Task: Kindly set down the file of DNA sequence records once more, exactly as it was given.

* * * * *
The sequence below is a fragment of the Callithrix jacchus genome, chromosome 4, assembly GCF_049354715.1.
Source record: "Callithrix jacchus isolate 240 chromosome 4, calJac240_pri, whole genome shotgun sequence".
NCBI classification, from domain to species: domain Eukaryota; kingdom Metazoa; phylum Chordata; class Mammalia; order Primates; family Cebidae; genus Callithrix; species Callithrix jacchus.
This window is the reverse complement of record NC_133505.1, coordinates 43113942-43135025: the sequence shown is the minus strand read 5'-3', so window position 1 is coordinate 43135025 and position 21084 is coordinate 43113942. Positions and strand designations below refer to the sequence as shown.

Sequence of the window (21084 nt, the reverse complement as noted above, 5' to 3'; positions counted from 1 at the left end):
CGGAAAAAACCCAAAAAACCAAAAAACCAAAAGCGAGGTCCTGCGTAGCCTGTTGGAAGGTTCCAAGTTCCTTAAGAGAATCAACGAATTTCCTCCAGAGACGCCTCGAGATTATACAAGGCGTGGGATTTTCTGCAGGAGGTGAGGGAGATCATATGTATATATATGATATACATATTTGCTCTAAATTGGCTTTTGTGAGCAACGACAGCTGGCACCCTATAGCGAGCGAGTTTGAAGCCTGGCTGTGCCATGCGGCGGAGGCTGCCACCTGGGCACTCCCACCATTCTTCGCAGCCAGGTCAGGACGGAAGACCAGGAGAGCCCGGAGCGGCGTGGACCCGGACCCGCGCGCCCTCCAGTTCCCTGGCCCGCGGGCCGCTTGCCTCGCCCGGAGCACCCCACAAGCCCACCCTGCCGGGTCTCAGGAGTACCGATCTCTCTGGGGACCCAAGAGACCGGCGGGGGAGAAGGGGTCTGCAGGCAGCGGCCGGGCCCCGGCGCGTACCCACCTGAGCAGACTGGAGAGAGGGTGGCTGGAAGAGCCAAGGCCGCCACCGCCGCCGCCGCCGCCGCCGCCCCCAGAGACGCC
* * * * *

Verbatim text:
The sequence below is a fragment of the Callithrix jacchus genome, chromosome 4, assembly GCF_049354715.1.
Source record: "Callithrix jacchus isolate 240 chromosome 4, calJac240_pri, whole genome shotgun sequence".
NCBI classification, from domain to species: domain Eukaryota; kingdom Metazoa; phylum Chordata; class Mammalia; order Primates; family Cebidae; genus Callithrix; species Callithrix jacchus.
This window is the reverse complement of record NC_133505.1, coordinates 43113942-43135025: the sequence shown is the minus strand read 5'-3', so window position 1 is coordinate 43135025 and position 21084 is coordinate 43113942. Positions and strand designations below refer to the sequence as shown.

Sequence of the window (21084 nt, the reverse complement as noted above, 5' to 3'; positions counted from 1 at the left end):
CGGAAAAAACCCAAAAAACCAAAAAACCAAAAGCGAGGTCCTGCGTAGCCTGTTGGAAGGTTCCAAGTTCCTTAAGAGAATCAACGAATTTCCTCCAGAGACGCCTCGAGATTATACAAGGCGTGGGATTTTCTGCAGGAGGTGAGGGAGATCATATGTATATATATGATATACATATTTGCTCTAAATTGGCTTTTGTGAGCAACGACAGCTGGCACCCTATAGCGAGCGAGTTTGAAGCCTGGCTGTGCCATGCGGCGGAGGCTGCCACCTGGGCACTCCCACCATTCTTCGCAGCCAGGTCAGGACGGAAGACCAGGAGAGCCCGGAGCGGCGTGGACCCGGACCCGCGCGCCCTCCAGTTCCCTGGCCCGCGGGCCGCTTGCCTCGCCCGGAGCACCCCACAAGCCCACCCTGCCGGGTCTCAGGAGTACCGATCTCTCTGGGGACCCAAGAGACCGGCGGGGGAGAAGGGGTCTGCAGGCAGCGGCCGGGCCCCGGCGCGTACCCACCTGAGCAGACTGGAGAGAGGGTGGCTGGAAGAGCCAAGGCCGCCACCGCCGCCGCCGCCGCCGCCGCCCCCAGAGACGCC